- You can forget about that douche who dumped/cheated on you. A chance to forget about your lousy ex? Heck, yeah. Sign me up now!
- You can forget about all those bills left over from the holidays. The new toys are broken or out of batteries. Your new sweater got put in the dryer and is too small for a Chihuahua. And you’re pretty sure the Chihuahua’s to blame for your missing left glove too. But the credit card bill refuses to give up on those regrettable must-haves. If you can’t make them go away, at least you can forget about them for a while…or forever.
- You can forget about that relative who totally ruined your holiday too. Speaking of the holidays, you can’t stop replaying that scene in your head where little Timmy ran around the house with your vibrator and Uncle Sicko suggested you to give a family demonstration. Pass the brain bleach, please.
- You can ask for help re-learning all those things you were too embarrassed to admit you didn’t know how to do. Let’s face it. You have no clue how the TV-Blu-Ray setup in your living room works. All you know is it has more cords and remote controls than a spaceship. But now you have the chance to learn how to operate it, so you can pop in While You Were Sleeping without your significant other rolling his eyes. Plus, you need to see the movie again because you don’t remember anything about the story.
- You get to fall in love again for the first time. There’s nothing quite like falling in love with that special someone you plan to spend the rest of your life with. But a few years into happily ever after, the relationship becomes bogged in the middle of a giant game of keep away. Dirty dishes, laundry, the day job, bills, and kids all work together to keep the spark that drew you two together away from you. But throw in some amnesia, and now you have to discover who this person is that you’ve pledged your life to. And that matters a lot more than a few mountains of laundry. Plus, the toe-curling, heart-pounding, cheek-flushing thrill of new love is an experience that will reward you every day for years to come.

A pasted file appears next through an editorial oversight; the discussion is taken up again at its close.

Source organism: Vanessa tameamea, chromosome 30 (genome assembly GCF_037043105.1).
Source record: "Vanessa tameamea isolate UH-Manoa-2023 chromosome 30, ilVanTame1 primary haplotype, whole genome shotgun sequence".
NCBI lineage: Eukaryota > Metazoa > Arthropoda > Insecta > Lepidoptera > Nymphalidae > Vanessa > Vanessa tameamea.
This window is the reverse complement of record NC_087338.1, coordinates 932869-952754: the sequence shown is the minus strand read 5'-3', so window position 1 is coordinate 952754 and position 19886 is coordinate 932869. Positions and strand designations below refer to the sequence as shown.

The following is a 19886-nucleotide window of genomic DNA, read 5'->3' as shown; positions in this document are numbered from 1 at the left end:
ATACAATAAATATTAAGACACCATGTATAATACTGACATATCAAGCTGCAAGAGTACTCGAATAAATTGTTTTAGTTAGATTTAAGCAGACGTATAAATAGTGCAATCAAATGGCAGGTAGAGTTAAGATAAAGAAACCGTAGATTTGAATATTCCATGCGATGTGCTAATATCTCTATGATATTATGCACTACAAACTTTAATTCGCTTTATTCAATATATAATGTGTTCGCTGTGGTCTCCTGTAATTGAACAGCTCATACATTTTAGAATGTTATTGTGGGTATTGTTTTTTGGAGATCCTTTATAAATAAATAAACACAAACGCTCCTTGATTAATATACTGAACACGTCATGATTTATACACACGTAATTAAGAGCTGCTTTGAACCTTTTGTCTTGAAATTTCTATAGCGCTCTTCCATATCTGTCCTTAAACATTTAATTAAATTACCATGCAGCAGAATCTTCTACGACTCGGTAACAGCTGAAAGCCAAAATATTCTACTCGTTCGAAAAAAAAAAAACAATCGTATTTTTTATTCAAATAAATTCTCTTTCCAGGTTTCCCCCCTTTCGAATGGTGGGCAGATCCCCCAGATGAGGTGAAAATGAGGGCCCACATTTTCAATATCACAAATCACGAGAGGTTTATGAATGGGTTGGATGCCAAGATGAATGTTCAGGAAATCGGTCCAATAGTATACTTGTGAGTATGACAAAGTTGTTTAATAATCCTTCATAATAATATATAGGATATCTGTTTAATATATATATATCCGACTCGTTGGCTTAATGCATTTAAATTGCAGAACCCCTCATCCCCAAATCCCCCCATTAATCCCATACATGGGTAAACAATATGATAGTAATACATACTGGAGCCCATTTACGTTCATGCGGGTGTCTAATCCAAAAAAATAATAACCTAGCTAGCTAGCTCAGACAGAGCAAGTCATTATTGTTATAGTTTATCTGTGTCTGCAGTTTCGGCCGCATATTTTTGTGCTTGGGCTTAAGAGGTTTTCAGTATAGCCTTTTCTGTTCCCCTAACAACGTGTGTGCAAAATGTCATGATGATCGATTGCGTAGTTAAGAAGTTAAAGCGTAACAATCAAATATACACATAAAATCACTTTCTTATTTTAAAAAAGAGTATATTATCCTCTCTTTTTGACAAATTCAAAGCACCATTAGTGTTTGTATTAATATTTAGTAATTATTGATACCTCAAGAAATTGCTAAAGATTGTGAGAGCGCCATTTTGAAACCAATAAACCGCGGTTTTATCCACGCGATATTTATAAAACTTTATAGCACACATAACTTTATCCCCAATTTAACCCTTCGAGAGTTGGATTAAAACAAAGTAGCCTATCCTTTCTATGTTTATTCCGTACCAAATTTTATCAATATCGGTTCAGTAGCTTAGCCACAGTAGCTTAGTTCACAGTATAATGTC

Since I don’t recommending knocking yourself over in the head in hopes of sampling the rewards of amnesia, go for the vicarious experience, courtesy of Gwen Fairfax in A Bride Worth Fighting For.
If she remembers the past, they won’t have a future.
Gwen Fairfax awakens in a hospital, deluged by stabbing head pain and unable to remember anything about her past, especially the man who claims to be her fiancé. A trip to the Wiccan Haus is her only hope to discover the woman she used to be, understand her mysterious dreams about a resort, and fall in love with the man she’s supposed to marry.
To stop his stepmother’s land development schemes from ruining the natural habitat he’s dedicated his life to preserving, Tucker Wilde is willing to do anything, even pretend to be engaged to the woman his brother left at the altar. But he isn’t prepared for the sweet, vulnerable woman to tempt him at every turn until he longs to give in to the temptation.